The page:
Featuring lyrics "the meandering stream flows southward, running to Hong Kong to have a look," the song "Pearl of the East" has been chanted across generations for over three decades, bringing a sense of belonging to many Hong Kongers.
At a recent concert in the city, the song was once again played to celebrate the 25th anniversary of Hong Kong's return to the motherland. The performance was exceptional this time: it was sung by a choir of artificial intelligence (AI) musicians.
Accompanied by an orchestra from the Hong Kong Baptist University (HKBU), the AI choir consisting of 320 virtual singers followed the gestures of the conductor in presenting the classic, with AI-generated 3D animation as background.
"This should be the world's very first human-machine collaborative performance," said Guo Yike, vice president of HKBU and an AI expert.
The AI-powered performance was part of the latest progress of a research project that Guo led. The project aims to explore new opportunities that AI-based art technology could bring to Hong Kong and has landed government funding of over 52 million Hong Kong dollars (about 6.6 million U.S. dollars) for a period of five years.
For the AI singers, it was quite a learning process. At the very beginning, the virtual musicians had trouble singing high notes or even went out of tune from time to time.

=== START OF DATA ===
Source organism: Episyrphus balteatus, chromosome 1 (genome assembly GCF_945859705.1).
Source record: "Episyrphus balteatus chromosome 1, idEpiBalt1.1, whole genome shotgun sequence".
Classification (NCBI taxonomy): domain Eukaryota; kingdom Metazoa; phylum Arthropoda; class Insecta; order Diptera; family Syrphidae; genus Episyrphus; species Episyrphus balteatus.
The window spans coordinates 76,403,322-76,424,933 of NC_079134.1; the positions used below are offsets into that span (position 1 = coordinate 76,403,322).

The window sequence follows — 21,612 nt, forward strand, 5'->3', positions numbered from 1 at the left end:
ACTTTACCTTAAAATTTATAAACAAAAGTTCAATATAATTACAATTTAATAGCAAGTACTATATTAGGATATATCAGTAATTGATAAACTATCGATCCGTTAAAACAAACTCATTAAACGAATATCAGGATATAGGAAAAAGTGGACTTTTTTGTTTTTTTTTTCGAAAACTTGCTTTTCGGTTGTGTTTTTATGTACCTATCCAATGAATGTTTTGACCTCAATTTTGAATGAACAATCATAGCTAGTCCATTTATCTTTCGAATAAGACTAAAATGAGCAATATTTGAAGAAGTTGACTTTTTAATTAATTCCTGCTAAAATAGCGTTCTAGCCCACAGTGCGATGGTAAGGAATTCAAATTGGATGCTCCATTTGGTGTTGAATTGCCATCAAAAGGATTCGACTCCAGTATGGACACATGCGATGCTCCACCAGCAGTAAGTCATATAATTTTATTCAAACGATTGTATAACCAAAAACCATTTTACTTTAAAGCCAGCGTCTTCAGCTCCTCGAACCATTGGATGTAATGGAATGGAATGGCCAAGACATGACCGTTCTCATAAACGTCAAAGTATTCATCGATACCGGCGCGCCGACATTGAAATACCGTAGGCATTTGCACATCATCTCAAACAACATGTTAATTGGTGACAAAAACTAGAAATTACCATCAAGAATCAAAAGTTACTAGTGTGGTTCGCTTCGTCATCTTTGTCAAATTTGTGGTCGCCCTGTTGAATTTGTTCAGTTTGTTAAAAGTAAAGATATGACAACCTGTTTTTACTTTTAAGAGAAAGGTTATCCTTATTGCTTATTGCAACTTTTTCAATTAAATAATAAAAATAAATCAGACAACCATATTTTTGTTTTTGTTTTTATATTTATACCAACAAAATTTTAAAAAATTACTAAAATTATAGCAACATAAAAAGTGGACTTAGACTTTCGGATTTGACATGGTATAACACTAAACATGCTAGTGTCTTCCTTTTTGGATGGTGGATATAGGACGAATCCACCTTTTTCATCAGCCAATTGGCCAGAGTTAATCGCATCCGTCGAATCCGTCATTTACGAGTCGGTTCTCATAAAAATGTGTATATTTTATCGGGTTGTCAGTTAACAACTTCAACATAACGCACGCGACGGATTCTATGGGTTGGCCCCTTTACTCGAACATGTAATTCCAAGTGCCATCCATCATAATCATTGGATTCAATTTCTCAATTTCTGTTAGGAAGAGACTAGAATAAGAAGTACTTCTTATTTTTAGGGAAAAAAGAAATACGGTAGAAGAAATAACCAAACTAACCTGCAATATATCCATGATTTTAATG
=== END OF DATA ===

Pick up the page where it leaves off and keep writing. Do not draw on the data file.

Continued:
"Sound is about frequency. It is not difficult to teach them to sing as long as the frequency is adjusted constantly," Guo said.
The bigger challenge is that the AI singers could be supposed to understand the gestures of the conductor. The communication was made possible by sensors tied to the waist, shoulders and wrists of the conductor, who repeatedly practiced with the AI singers to better the teamwork.
After almost six months of training, the AI singers were able to understand the language of the conductor well and present the music with a perfect tempo.
But what really amazed Guo and his team was the creation by AI itself. Accompanying the choral piece was the 3D visual narrative generated by the AI based on the lyrics and the music. The machine needs to first understand the meaning of the song before generating nearly 3,000 images and connecting them with natural transition.
For instance, when the lyrics say "flowing to 'fragrant river' to have a look," the machine needs to understand that "fragrant river" stands for Hong Kong and then create relevant images.
What the AI really achieved was beyond Guo and his team's imagination. When presenting the lyrics, the AI first drew a pearl, which then blossomed in layers to become the petals of bauhinia, an emblem of Hong Kong.
"We were all stunned at the moment. The concept of 'fragrant river' was presented in such an unexpected way. This was the creativity of the machine itself." Guo said.
For Guo, what AI can create goes far beyond mere imitation of human behavior. With the help of inputs from human beings, machines can create art that is distinct from human creation, he said.
"Perception is very important to scientific breakthroughs. We changed our perception, and here comes the breakthroughs," he said.
Guo said that his team would continue the study to empower art with technology. In the future, they could present new AI-powered art forms, such as opera.
"There is no end to exploration, and nothing is impossible," he said.